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Bullying and Finding Forgiveness

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It's always interesting to me to see see what brings people to this site: for some of us it is simply a place for people to meet online and chat about a harmless fetish For others, however, it can be a place to open up and talk about our past (or present) and share our pain. I think ABDLism has been a strong coping mechanism for many of us who suffered from bullying, familial abuse, or feeling different and isolated. There are so many of us who have been damaged or hurt long before we arrived here. I've always believed that Adisc members are some of the toughest and most resiliant people in the world, simply by virtue of having survived.

My life in my younger days was markedly different than what it is today. In school I was frequently beat up, called a fag, laughed at in class, and robbed of my lunch money. Teachers just looked the other way preferring not to get involved. My school days were a nightmare consisting of fear, stress, depression and feelings of inferiority.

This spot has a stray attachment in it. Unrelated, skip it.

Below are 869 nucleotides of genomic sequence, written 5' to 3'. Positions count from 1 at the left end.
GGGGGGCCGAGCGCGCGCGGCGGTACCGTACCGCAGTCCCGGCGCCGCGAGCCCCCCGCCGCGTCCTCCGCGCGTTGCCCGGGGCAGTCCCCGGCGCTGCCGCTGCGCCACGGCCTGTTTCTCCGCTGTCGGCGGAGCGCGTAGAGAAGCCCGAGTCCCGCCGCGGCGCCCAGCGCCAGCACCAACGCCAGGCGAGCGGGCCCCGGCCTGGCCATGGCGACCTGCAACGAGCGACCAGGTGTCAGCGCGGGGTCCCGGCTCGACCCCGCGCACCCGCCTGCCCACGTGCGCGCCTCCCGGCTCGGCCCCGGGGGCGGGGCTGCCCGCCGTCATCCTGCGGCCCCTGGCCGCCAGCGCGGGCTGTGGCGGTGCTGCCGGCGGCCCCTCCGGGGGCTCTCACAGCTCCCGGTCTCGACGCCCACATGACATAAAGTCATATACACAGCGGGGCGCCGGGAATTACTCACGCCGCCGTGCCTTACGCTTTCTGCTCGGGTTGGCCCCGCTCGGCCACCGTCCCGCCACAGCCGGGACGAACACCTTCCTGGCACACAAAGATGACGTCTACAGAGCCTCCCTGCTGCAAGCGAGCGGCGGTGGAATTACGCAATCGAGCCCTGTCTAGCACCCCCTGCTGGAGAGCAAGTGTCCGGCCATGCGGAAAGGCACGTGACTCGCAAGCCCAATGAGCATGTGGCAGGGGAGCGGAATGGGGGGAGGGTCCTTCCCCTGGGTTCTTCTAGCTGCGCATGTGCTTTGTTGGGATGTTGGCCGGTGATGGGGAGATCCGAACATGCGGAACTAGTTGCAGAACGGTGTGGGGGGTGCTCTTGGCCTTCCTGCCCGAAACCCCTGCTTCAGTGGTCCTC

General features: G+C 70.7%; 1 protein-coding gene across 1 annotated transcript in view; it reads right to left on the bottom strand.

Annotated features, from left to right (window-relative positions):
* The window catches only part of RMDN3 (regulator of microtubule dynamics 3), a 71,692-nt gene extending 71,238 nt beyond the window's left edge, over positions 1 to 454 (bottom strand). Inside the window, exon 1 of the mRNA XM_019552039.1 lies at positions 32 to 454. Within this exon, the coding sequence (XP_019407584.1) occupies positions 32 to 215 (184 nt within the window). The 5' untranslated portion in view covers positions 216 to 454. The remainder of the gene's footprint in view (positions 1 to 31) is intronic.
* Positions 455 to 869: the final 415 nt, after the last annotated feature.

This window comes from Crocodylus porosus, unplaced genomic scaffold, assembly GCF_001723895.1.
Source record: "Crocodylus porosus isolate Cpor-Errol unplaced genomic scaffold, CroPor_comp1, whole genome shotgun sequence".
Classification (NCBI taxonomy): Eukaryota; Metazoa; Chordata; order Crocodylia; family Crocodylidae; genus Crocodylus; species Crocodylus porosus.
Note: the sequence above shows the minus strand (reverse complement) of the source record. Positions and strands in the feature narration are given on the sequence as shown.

Coming home wasn't any better. I had a father who was abusive and hated me from the time I was born because I wasn't a 'planned' baby. I was often put down, intimidated and humiliated by him, and when I was at the age of six, he forced me into diapers for a bedwetting accident. My attraction to diapers started shortly afterwards, probably before I reached the age of seven. There was no point trying to get help for the bullying in school, because my father didn't care and my parents told me I had to fight back, in spite of all the previous blood, bruises and tears. I was most definitely not a scrapper.

I've learned that it's impossible to live this kind of life without being permanently affected in some way. As time passed, the threat of violence dissapated, the laughing and taunting stopped, and my father, who was my primary tormentor, passed away a decade ago.